"The city has been totally and deliberately demolished, with not a single building left standing in many parts," says TIME Moscow correspondent Yuri Zarakhovich. "And it looks like it's been done deliberately, as a vicious form of punishment. But while the Russian army may proclaim victory, there'll be no stability in Chechnya as long as there are any Chechens still able to hold weapons." Most immediately, Russia fears a Chechen strike on February 23, the anniversary of Stalin's wartime mass deportation of the Chechens to Kazakhstan. But the long-term implications of the Chechnya campaign may be even more troubling. "Reconquering Chechnya means bringing some 800,000 Chechens who harbor no goodwill toward Moscow back into Russia," says Zarakhovich. "One commentator likened it to bringing a bomb with a faulty detonator into your house. This illusion of victory may be a consolation for Russians' feeling of humiliation since the Cold War, but it actually increases the dangers." Indeed, in January, five months after it launched its anti-terrorism crusade in Chechnya, the Russian government warned citizens that the danger of terrorist attacks in Russian cities was now greater than ever.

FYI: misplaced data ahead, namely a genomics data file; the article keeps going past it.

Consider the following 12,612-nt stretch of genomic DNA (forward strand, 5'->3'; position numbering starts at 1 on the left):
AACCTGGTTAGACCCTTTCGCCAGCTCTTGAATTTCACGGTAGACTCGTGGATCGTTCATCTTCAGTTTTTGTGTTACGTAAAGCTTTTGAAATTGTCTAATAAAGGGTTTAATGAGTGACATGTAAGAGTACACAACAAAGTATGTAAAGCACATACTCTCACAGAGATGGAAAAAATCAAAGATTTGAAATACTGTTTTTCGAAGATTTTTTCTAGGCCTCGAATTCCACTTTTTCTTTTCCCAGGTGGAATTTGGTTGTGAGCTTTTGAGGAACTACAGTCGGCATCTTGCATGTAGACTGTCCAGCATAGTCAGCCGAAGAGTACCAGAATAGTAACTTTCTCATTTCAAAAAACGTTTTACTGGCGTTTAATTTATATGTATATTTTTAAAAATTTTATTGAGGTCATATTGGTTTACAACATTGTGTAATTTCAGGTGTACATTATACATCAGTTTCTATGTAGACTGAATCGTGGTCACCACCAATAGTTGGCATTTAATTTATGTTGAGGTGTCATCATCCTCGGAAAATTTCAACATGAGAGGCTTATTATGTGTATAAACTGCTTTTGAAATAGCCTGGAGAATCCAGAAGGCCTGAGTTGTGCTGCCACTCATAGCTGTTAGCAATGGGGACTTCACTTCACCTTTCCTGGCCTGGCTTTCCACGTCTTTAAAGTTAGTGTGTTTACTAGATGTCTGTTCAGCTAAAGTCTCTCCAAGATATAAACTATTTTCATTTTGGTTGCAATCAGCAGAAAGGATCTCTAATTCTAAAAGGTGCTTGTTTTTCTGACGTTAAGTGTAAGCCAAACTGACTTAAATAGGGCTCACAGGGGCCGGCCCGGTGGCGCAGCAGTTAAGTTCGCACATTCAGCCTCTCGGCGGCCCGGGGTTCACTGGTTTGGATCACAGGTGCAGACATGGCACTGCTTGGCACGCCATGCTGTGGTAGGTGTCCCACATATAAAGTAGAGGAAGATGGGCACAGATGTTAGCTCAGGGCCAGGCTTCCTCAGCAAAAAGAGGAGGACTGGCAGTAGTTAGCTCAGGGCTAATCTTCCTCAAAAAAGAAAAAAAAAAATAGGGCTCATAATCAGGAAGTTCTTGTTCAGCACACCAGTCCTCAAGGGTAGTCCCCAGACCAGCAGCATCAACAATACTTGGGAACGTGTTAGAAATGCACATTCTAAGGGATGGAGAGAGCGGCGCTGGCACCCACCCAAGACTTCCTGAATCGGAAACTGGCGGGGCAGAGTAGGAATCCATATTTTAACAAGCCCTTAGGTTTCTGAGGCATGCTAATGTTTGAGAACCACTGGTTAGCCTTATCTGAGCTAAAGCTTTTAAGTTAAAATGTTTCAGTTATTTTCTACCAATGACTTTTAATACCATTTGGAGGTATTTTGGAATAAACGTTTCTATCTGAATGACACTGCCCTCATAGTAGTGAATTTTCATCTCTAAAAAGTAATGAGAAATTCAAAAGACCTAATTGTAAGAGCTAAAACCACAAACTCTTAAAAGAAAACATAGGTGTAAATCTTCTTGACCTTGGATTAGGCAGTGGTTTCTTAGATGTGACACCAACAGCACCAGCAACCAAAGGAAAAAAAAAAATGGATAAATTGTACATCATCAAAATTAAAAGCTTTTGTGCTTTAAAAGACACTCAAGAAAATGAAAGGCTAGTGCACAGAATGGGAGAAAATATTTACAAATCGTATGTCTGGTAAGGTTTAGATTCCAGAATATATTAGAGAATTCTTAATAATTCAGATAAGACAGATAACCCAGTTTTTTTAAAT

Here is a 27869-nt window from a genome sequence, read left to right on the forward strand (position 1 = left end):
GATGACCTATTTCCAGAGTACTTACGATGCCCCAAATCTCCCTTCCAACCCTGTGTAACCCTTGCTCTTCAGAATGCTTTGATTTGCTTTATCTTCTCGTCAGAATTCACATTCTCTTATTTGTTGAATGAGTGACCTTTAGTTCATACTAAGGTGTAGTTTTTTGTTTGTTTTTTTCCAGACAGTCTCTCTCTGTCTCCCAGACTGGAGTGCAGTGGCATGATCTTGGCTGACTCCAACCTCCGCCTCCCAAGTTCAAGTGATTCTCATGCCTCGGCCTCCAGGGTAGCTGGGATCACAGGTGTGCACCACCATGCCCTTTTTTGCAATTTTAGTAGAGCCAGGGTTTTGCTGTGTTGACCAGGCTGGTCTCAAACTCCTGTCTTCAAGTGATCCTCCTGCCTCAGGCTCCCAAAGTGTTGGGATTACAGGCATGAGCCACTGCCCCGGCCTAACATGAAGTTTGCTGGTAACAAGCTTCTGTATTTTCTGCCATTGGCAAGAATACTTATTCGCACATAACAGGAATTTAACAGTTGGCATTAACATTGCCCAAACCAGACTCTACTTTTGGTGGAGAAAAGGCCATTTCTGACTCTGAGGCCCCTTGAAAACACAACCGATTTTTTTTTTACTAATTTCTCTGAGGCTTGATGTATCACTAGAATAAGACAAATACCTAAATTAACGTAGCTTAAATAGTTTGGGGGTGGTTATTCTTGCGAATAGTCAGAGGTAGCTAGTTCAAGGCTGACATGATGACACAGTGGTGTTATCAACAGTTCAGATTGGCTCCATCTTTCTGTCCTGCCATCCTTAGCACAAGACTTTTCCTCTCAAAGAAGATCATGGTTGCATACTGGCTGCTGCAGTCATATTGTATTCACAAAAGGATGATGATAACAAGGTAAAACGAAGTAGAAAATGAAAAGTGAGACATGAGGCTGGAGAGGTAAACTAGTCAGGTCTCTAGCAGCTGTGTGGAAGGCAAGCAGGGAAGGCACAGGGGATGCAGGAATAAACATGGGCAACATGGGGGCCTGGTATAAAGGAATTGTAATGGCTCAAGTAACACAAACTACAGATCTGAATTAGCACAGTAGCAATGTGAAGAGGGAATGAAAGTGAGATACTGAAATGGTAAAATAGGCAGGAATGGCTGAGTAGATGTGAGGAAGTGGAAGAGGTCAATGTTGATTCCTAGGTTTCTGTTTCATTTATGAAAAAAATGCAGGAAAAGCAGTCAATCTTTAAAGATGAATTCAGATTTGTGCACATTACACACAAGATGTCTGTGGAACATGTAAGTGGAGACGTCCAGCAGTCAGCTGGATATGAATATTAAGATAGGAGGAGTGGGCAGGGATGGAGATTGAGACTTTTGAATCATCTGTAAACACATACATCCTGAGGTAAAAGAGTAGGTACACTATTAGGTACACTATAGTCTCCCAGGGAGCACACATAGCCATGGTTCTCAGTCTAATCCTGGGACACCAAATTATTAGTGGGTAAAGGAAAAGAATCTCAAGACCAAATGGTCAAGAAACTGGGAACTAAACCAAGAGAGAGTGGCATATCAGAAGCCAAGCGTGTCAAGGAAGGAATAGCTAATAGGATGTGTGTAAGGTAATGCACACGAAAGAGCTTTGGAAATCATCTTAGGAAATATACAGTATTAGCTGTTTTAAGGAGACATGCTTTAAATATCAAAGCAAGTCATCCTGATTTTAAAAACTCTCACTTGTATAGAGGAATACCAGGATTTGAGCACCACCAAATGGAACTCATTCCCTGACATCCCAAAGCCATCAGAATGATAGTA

Talk about destroying the village in order to save it... A week after announcing it had "liberated" Grozny, Russia's military on Monday ordered the Chechen capital's remaining civilians to evacuate and declared the city off-limits. If Moscow's objective in Chechnya had truly been its proclaimed goal of freeing the territory from the grip of a handful of "terrorists," the ghost town of Grozny stands as a gruesome monument to Russia's failure. After all, the vastly outnumbered Chechen guerrillas who held off Russian forces for seven weeks are still for the most part at large and Russian officers freely admitted that the city was declared off-limits in part to stop them from returning. It was the city's 300,000 civilian residents who bore the burden of Russia's campaign, the bulk of them forced into refugee camps in far-off Dagestan and Ingushetia with little prospect of ever returning to homes pulverized by Russian artillery and bombs, the remainder who had braved out the Russian siege cowering in freezing basements now ordered to leave by their "liberators."